Farragut Twining, (October 11, 1897 March 29, 1982)
was a United States Air Force General, born in Monroe,
Wisconsin. He was Chief of Staff of the United States
Air Force from 1953 until 1957. As Chairman of the Joint
Chiefs of Staff from 1957 to 1960 he was the first member
of the Air Force to serve in that role.
Twining came from a military background; his forebears
had served in the United States Army and Navy since the
French and Indian War. His mother was Frances Staver Twining,
author of Bird-Watching in the West.
1913, Twining moved with his family to Oswego, Oregon,
serving in the Oregon National Guard from 1915 to 1917.
In 1917, he received an appointment to West Point. Because
the program was shortened so as to produce more officers
for combat, he spent only two years at the academy and
graduated just a few days too late for service in World
graduating in 1918 and serving in the infantry for three
years arriving in Europe in July 1919, he transferred
to the Air Service. Over the next 15 years he flew fighter
aircraft in Texas, Louisiana, and Hawaii, while also attending
the Air Corps Tactical School and the Command and General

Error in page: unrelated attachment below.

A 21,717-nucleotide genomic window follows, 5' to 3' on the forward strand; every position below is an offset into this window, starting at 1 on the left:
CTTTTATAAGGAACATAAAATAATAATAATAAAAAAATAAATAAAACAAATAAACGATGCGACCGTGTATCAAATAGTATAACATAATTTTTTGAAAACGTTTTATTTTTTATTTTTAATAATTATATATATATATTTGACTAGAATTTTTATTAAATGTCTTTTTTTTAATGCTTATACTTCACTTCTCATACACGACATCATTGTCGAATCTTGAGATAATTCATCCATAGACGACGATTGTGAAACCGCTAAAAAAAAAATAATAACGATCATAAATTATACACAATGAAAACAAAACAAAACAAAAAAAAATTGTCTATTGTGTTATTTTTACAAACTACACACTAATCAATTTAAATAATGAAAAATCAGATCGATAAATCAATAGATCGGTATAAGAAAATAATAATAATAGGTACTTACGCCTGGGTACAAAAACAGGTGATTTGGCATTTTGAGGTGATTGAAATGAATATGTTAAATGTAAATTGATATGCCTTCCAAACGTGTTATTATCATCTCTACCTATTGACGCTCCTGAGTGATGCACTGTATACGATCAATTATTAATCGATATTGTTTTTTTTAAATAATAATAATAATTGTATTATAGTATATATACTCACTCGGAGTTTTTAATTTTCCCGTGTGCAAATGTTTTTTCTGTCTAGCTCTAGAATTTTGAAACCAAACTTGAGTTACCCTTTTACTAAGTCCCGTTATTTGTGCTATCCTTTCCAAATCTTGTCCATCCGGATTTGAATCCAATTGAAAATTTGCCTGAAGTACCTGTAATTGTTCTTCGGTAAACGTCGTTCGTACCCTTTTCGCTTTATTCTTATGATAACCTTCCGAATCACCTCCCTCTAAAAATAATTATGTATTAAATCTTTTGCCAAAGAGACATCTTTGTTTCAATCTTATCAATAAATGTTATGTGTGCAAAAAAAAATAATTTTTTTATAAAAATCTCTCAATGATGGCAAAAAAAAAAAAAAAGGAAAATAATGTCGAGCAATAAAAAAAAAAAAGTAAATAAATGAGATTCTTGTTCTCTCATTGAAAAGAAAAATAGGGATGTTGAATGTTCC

Staff College. When World War II broke out in Europe he
was assigned to the operations division on the Air Staff;
then in 1942 he was sent to the South Pacific where he
became chief of staff of the Allied air forces in that
January 1943, he was promoted to Major General and assumed
command of the Thirteenth Air Force, and that same November
he traveled across the world to take over the Fifteenth
Air Force from Jimmy Doolittle. On 1 February 1943, the
U.S. Navy rescued Brig. Gen. Twining, the 13th Air Force
Commander, and 14 others near New Hebrides Islands. They
ditched their plane on the way from Guadalcanal to Espiritu
Santo and spent six days in life rafts. When Germany surrendered,
Arnold sent Twining back to the Pacific to command the
B-29s of the Twentieth Air Force in the last push against
Japan, but he was there only a short time when the atomic
strikes ended the war. On 20 October 1945, Twining led
three B-29s in developing a new route from Guam to Washington
via India and Germany. They completed the 13,167-mile-trip
in 59 hours, 30 minutes. He returned to the States where
he was named commander of the Air Materiel Command, and
in 1947 he took over Alaskan Air Command.
three years there, he was set to retire as a Lieutenant
General, but when Muir Fairchild, the vice chief of staff,
died unexpectedly of a heart attack, Twining was elevated
to full General and named his successor.
Nathan F. Twining, USAF
1947, Twining was asked to study UFO reports; he recommended
that a formal study of the phenomenon take place; Project
Sign was the result.
Hoyt Vandenberg retired in mid-1953, Twining was selected
as chief; during his tenure, massive retaliation based
on airpower became the national strategy.
1957, President Eisenhower appointed Twining Chairman
of the Joint Chiefs of Staff.
Twining died on March 29, 1982 at Lackland Air Force Base
in Texas and was buried in Arlington National Cemetery.